The Minister for Science, Department of Trade and Industry (Lord Sainsbury of Turville): My Lords, both the Prime Minister and the Secretary of State for Trade and Industry have held discussions with Corus at the highest level and will continue to do so. It would not however be appropriate to disclose the details of commercially confidential discussions between Ministers and private companies. The Government will continue to take all the steps they can to try to secure jobs in the steel industry.
Lord Islwyn: My Lords, does the Minister recognise that the steel industry is of basic importance to the nation? Does he further recognise that at Llanwern there is a highly trained, skilled and adaptable workforce which is being treated badly? For months the future of those jobs has been hanging like a gossamer thread, with no consultation whatever. As the Government are so enamoured with Europe, why have they not signed up to the directive on information and consultation? Further, what are they doing about the large quantities of dumped steel which are arriving from Russia and the eastern bloc? America and China have taken action. Must we go cap in hand to Brussels before we can take action?
Lord Sainsbury of Turville: My Lords, I am more than happy to agree that the steel industry is a key part of the British economy and that it is extremely efficient. Between 1998 and 1999 alone, it increased productivity from 533 to 571 tonnes per person, which is well above the levels in Germany and France.
As regards the directive, we believe that we should not accept it while there are procedures for consultation. We also believe that we should maintain the flexibility which exists in this country. Furthermore, if there is any, the Government would be only too keen to see any evidence of dumping and charges so that they can take appropriate action.
Lord Sainsbury of Turville: My Lords, I am well aware of the significant redundancies which have taken place in the steel industry in the past months. It is a bitter blow for people in that industry. If further job redundancies are announced shortly, we shall take the action that we have taken in similar cases to ensure that we create jobs in the area and enable people to search for new jobs.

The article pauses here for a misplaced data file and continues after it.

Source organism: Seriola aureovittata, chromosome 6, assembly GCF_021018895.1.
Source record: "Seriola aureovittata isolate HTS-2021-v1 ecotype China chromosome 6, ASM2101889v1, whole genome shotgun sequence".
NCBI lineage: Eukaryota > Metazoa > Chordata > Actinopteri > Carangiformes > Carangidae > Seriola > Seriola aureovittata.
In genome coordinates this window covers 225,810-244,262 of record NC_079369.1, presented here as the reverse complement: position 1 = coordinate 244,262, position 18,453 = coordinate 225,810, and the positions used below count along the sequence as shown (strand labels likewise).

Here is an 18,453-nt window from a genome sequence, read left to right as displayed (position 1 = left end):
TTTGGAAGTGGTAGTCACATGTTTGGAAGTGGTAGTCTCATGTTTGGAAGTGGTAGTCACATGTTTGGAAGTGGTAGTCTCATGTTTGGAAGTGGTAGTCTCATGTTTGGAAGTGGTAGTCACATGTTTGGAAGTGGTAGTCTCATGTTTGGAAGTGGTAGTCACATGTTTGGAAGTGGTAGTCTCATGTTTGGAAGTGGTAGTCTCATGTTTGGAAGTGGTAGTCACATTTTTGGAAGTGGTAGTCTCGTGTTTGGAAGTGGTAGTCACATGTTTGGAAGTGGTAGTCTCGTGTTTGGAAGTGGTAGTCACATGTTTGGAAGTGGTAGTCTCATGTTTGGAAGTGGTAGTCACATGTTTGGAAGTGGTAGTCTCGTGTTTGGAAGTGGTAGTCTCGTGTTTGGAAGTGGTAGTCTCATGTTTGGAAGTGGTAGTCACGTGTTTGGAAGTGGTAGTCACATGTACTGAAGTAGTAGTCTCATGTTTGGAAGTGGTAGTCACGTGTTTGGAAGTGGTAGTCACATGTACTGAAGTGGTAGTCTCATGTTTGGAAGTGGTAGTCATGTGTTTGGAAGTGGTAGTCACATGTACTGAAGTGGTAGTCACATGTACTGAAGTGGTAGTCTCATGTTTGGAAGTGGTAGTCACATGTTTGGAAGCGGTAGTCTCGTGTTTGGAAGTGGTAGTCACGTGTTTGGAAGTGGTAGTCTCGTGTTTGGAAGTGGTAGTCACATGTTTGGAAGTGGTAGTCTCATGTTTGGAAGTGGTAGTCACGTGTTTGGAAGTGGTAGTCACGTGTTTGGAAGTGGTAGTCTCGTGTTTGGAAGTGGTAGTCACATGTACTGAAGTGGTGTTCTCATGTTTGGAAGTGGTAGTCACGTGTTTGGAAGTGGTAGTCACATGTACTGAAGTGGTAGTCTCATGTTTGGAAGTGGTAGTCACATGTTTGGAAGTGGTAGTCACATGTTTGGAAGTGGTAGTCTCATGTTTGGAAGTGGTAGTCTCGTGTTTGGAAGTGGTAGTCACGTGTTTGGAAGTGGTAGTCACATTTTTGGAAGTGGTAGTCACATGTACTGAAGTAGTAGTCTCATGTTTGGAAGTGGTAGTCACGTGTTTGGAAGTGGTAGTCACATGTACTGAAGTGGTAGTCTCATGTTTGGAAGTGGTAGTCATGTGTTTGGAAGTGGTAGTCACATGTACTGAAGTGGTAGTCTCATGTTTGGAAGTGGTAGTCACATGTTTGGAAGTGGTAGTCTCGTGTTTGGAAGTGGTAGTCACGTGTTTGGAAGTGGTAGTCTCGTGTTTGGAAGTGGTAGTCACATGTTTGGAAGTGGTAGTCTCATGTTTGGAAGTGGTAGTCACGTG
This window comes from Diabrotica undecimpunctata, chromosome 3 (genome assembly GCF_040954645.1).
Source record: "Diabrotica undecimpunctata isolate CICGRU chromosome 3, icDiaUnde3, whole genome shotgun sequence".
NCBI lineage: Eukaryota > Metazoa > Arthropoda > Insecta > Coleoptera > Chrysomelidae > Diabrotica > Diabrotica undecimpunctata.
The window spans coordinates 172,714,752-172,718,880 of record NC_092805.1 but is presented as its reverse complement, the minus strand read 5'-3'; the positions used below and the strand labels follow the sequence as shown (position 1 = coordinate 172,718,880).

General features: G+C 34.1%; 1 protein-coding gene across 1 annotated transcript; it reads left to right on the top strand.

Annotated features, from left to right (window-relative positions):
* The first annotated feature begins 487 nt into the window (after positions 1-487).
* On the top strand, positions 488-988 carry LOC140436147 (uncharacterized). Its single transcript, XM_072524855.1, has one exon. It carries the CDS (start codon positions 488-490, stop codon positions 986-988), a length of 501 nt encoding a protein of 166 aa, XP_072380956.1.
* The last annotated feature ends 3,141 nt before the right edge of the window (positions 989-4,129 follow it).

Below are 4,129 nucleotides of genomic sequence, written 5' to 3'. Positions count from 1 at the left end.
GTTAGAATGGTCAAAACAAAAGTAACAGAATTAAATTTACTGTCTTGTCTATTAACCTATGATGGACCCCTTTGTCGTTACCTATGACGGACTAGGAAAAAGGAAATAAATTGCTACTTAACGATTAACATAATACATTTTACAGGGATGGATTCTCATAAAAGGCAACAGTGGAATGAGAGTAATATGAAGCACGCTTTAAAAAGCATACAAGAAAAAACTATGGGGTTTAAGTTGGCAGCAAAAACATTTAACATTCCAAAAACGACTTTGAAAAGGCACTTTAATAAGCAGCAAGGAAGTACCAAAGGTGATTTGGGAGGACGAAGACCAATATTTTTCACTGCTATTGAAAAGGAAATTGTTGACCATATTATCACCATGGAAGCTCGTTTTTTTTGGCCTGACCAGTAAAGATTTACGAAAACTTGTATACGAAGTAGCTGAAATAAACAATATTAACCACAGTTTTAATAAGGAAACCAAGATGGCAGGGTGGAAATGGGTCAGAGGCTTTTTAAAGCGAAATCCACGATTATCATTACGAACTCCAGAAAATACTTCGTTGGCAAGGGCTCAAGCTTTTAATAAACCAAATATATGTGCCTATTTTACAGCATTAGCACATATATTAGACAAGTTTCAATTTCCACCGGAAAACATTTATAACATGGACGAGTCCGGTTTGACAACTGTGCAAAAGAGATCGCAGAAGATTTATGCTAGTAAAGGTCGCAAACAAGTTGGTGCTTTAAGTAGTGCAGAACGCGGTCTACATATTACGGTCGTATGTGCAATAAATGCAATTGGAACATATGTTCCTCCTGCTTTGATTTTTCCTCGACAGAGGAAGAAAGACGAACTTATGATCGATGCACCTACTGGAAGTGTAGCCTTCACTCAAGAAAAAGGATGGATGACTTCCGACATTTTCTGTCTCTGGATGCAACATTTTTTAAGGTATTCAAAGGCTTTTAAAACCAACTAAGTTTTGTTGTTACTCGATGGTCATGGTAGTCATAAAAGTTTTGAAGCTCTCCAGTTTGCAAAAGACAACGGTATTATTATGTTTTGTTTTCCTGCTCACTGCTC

Lord Shore of Stepney: My Lords, does the Minister agree that although the steel industry is more efficient and competitive than it was two or three years ago it is faced with bankruptcy? Given those circumstances and the fact that the Government recognise that the principal problem is the misalignment of the euro and the pound--indeed, the whole international community recognises that the euro is undervalued--cannot the Government think of short-term ways of compensating Corus so that its long-term capacity and presence will remain and be secured? That would help to meet a relatively short-term difficulty.
Lord Sainsbury of Turville: My Lords, as far as I know, Corus is not faced with bankruptcy, although it is having to take serious action. We have spoken to it about the amount of action that we can take commensurate with the European Coal and Steel Community Treaty, but it has made it clear that that will not affect its position on saving plants or jobs. We are taking all the action we can to help, but longer-term problems exist.
Lord Ezra: My Lords, I recognise that it is mainly for Corus to solve its own problems, but there are issues which the Government can take up and I hope that they are doing so in their discussions. First, following the point made by the noble Lord, Lord Shore, can the Government persuade the company to take a long-term, strategic view? Circumstances vary from time to time and it would be harmful if we now disposed of steel capacity which we could need in the future. Secondly, in view of the forthcoming climate change levy, which will have a major impact on the steel industry as an intensive user of energy, cannot the Government seek to postpone its effect on that industry or modify it in other ways?